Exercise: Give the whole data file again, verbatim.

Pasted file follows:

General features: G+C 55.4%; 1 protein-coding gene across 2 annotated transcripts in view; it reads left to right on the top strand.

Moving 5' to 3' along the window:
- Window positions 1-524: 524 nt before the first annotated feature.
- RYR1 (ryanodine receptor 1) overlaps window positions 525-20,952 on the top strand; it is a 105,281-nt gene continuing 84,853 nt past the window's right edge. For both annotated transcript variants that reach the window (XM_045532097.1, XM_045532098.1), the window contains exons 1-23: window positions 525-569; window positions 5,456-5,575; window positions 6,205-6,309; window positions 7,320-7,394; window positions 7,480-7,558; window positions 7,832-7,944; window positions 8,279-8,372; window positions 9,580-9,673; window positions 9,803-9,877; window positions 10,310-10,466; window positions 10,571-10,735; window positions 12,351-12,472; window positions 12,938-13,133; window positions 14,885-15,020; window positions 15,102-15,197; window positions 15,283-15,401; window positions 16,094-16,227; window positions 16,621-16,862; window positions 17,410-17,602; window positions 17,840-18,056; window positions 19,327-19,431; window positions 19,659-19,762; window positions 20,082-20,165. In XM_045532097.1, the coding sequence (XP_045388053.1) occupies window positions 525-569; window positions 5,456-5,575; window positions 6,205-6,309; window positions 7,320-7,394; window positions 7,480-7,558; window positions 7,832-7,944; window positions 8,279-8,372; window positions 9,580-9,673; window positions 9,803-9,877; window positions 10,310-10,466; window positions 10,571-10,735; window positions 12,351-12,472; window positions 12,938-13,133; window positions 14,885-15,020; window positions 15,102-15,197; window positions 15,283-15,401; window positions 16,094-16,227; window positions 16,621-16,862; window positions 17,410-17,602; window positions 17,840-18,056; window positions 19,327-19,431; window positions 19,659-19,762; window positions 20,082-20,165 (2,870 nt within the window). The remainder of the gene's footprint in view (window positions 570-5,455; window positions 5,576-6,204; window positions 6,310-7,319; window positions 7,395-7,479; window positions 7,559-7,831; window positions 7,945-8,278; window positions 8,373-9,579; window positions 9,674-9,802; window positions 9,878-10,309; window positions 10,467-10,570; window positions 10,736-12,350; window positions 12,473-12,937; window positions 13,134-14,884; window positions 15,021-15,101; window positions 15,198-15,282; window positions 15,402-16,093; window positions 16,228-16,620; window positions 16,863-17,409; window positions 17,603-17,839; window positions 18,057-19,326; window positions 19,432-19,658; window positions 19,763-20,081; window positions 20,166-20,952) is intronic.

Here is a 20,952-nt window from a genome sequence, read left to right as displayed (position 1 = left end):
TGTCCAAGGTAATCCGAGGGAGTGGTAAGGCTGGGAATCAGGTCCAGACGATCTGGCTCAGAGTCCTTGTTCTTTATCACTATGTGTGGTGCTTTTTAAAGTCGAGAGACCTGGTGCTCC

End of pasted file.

General features: G+C 55.4%; 1 protein-coding gene across 2 annotated transcripts in view; it reads left to right on the top strand.

Moving 5' to 3' along the window:
- Window positions 1-524: 524 nt before the first annotated feature.
- RYR1 (ryanodine receptor 1) overlaps window positions 525-20,952 on the top strand; it is a 105,281-nt gene continuing 84,853 nt past the window's right edge. For both annotated transcript variants that reach the window (XM_045532097.1, XM_045532098.1), the window contains exons 1-23: window positions 525-569; window positions 5,456-5,575; window positions 6,205-6,309; window positions 7,320-7,394; window positions 7,480-7,558; window positions 7,832-7,944; window positions 8,279-8,372; window positions 9,580-9,673; window positions 9,803-9,877; window positions 10,310-10,466; window positions 10,571-10,735; window positions 12,351-12,472; window positions 12,938-13,133; window positions 14,885-15,020; window positions 15,102-15,197; window positions 15,283-15,401; window positions 16,094-16,227; window positions 16,621-16,862; window positions 17,410-17,602; window positions 17,840-18,056; window positions 19,327-19,431; window positions 19,659-19,762; window positions 20,082-20,165. In XM_045532097.1, the coding sequence (XP_045388053.1) occupies window positions 525-569; window positions 5,456-5,575; window positions 6,205-6,309; window positions 7,320-7,394; window positions 7,480-7,558; window positions 7,832-7,944; window positions 8,279-8,372; window positions 9,580-9,673; window positions 9,803-9,877; window positions 10,310-10,466; window positions 10,571-10,735; window positions 12,351-12,472; window positions 12,938-13,133; window positions 14,885-15,020; window positions 15,102-15,197; window positions 15,283-15,401; window positions 16,094-16,227; window positions 16,621-16,862; window positions 17,410-17,602; window positions 17,840-18,056; window positions 19,327-19,431; window positions 19,659-19,762; window positions 20,082-20,165 (2,870 nt within the window). The remainder of the gene's footprint in view (window positions 570-5,455; window positions 5,576-6,204; window positions 6,310-7,319; window positions 7,395-7,479; window positions 7,559-7,831; window positions 7,945-8,278; window positions 8,373-9,579; window positions 9,674-9,802; window positions 9,878-10,309; window positions 10,467-10,570; window positions 10,736-12,350; window positions 12,473-12,937; window positions 13,134-14,884; window positions 15,021-15,101; window positions 15,198-15,282; window positions 15,402-16,093; window positions 16,228-16,620; window positions 16,863-17,409; window positions 17,603-17,839; window positions 18,057-19,326; window positions 19,432-19,658; window positions 19,763-20,081; window positions 20,166-20,952) is intronic.

Here is a 20,952-nt window from a genome sequence, read left to right as displayed (position 1 = left end):
TGTCCAAGGTAATCCGAGGGAGTGGTAAGGCTGGGAATCAGGTCCAGACGATCTGGCTCAGAGTCCTTGTTCTTTATCACTATGTGTGGTGCTTTTTAAAGTCGAGAGACCTGGTGCTCC